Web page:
ID 112370
Author
Hagiwara-Chatani, Natsumi Kwansei Gakuin University
Shirai, Kota Kwansei Gakuin University
Kido, Takumi Kwansei Gakuin University
Horigome, Tomoatsu Kwansei Gakuin University
Adachi, Naoki Kwansei Gakuin University
Hirai, Yohei Kwansei Gakuin University
Content Type
Journal Article
Description
Embryonic stem (ES) and induced pluripotent stem (iPS) cells are attractive tools for regenerative medicine therapies. However, aberrant cell populations that display flattened morphology and lose ground-state pluripotency often appear spontaneously, unless glycogen synthase kinase 3β (GSK3β) and mitogen-activated protein kinase kinase (MEK1/2) are inactivated. Here, we show that membrane translocation of the t-SNARE protein syntaxin-4 possibly is involved in this phenomenon. We found that mouse ES cells cultured without GSK3β/MEK1/2 inhibitors (2i) spontaneously extrude syntaxin-4 at the cell surface and that artificial expression of cell surface syntaxin-4 induces appreciable morphological changes and mesodermal differentiation through dephosphorylation of Akt. Transcriptome analyses revealed several candidate elements responsible for this, specifically, an E-to P-cadherin switch and a marked downregulation of Zscan4 proteins, which are DNA-binding proteins essential for ES cell pluripotency. Embryonic carcinoma cell lines F9 and P19CL6, which maintain undifferentiated states independently of Zscan4 proteins, exhibited similar cellular behaviors upon stimulation with cell surface syntaxin-4. The functional ablation of E-cadherin and overexpression of P-cadherin reproduced syntaxin-4-induced cell morphology, demonstrating that the E- to P-cadherin switch executes morphological signals from cell surface syntaxin-4. Thus, spontaneous membrane translocation of syntaxin-4 emerged as a critical element for maintenance of the stem-cell niche.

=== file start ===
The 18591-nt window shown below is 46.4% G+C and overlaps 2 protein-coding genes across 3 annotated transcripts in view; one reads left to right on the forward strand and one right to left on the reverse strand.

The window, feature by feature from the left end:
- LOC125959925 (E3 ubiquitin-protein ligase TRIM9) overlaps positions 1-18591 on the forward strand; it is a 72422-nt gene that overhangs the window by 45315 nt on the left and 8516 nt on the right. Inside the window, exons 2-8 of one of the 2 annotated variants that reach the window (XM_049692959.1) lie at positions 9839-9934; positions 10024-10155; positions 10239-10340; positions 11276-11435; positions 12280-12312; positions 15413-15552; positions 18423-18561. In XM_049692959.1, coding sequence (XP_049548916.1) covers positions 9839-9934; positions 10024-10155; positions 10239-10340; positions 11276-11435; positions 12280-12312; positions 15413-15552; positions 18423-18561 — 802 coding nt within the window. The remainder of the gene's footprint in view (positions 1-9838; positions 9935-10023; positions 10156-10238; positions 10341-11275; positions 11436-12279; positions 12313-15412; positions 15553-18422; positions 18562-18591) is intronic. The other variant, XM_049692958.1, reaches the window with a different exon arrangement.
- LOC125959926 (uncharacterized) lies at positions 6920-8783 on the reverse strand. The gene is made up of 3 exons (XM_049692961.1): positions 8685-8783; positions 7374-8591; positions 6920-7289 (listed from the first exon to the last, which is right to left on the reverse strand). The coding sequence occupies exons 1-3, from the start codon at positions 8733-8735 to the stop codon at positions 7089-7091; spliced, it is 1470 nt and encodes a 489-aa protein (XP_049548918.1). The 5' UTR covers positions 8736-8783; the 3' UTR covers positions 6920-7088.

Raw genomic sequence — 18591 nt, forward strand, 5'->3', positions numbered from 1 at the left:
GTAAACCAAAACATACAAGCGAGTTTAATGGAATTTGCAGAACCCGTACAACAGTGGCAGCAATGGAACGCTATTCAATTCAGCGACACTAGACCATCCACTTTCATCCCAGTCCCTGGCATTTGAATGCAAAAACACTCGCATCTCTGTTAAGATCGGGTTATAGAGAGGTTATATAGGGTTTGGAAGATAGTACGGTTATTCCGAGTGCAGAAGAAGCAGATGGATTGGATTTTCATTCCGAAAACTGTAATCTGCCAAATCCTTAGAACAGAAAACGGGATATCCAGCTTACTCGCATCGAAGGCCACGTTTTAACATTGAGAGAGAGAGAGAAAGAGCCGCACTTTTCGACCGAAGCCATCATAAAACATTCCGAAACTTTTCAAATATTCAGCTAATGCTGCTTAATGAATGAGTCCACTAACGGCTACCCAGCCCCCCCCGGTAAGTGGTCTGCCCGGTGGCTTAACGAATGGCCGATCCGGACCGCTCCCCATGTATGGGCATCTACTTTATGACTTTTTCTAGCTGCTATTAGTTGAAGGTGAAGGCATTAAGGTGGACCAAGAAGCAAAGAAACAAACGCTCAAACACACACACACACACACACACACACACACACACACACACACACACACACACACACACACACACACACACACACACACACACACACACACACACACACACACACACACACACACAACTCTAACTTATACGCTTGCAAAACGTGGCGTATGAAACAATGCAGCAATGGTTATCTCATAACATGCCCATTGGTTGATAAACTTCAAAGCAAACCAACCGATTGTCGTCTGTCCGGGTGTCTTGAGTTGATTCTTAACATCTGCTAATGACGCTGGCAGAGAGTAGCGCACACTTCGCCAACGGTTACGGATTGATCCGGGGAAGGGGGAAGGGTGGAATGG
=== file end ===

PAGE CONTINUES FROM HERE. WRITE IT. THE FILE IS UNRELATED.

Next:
Journal Title
Scientific Reports
ISSN
20452322
Publisher
Springer Nature
Volume
7
Start Page
39868
Published Date
2017-01-06
Remark
Supplementary Information : srep_7_39868_s1.pdf
Rights
© The Author(s) 2017
This work is licensed under a Creative Commons Attribution 4.0 International License. The images or other third party material in this article are included in the article’s Creative Commons license, unless indicated otherwise in the credit line; if the material is not included under the Creative Commons license, users will need to obtain permission from the license holder to reproduce the material. To view a copy of this license, visit http://creativecommons.org/licenses/by/4.0/
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DOI (Published Version)
URL ( Publisher's Version )
FullText File
language
eng
TextVersion
Publisher
departments
University Hospital